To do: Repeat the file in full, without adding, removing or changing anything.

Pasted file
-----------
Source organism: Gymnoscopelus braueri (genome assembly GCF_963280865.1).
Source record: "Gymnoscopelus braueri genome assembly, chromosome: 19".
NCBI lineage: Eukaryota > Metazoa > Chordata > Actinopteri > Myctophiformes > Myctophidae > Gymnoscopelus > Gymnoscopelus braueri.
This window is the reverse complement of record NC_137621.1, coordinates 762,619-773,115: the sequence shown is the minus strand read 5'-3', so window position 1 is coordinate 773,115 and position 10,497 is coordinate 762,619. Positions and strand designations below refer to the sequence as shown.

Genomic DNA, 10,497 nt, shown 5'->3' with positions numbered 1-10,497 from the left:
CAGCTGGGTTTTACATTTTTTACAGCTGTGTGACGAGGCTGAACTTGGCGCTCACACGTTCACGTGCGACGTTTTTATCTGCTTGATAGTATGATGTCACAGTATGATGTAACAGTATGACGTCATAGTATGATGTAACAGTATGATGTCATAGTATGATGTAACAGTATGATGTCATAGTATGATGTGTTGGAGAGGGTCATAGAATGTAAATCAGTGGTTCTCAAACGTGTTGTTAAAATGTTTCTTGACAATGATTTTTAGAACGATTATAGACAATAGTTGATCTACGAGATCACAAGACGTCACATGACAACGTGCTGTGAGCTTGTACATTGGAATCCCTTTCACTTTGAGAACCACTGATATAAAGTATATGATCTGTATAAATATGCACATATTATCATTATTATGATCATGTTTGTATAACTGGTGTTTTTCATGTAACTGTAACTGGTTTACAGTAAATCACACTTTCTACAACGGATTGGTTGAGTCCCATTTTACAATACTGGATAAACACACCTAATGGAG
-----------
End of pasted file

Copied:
Source organism: Gymnoscopelus braueri (genome assembly GCF_963280865.1).
Source record: "Gymnoscopelus braueri genome assembly, chromosome: 19".
NCBI lineage: Eukaryota > Metazoa > Chordata > Actinopteri > Myctophiformes > Myctophidae > Gymnoscopelus > Gymnoscopelus braueri.
This window is the reverse complement of record NC_137621.1, coordinates 762,619-773,115: the sequence shown is the minus strand read 5'-3', so window position 1 is coordinate 773,115 and position 10,497 is coordinate 762,619. Positions and strand designations below refer to the sequence as shown.

Genomic DNA, 10,497 nt, shown 5'->3' with positions numbered 1-10,497 from the left:
CAGCTGGGTTTTACATTTTTTACAGCTGTGTGACGAGGCTGAACTTGGCGCTCACACGTTCACGTGCGACGTTTTTATCTGCTTGATAGTATGATGTCACAGTATGATGTAACAGTATGACGTCATAGTATGATGTAACAGTATGATGTCATAGTATGATGTAACAGTATGATGTCATAGTATGATGTGTTGGAGAGGGTCATAGAATGTAAATCAGTGGTTCTCAAACGTGTTGTTAAAATGTTTCTTGACAATGATTTTTAGAACGATTATAGACAATAGTTGATCTACGAGATCACAAGACGTCACATGACAACGTGCTGTGAGCTTGTACATTGGAATCCCTTTCACTTTGAGAACCACTGATATAAAGTATATGATCTGTATAAATATGCACATATTATCATTATTATGATCATGTTTGTATAACTGGTGTTTTTCATGTAACTGTAACTGGTTTACAGTAAATCACACTTTCTACAACGGATTGGTTGAGTCCCATTTTACAATACTGGATAAACACACCTAATGGAG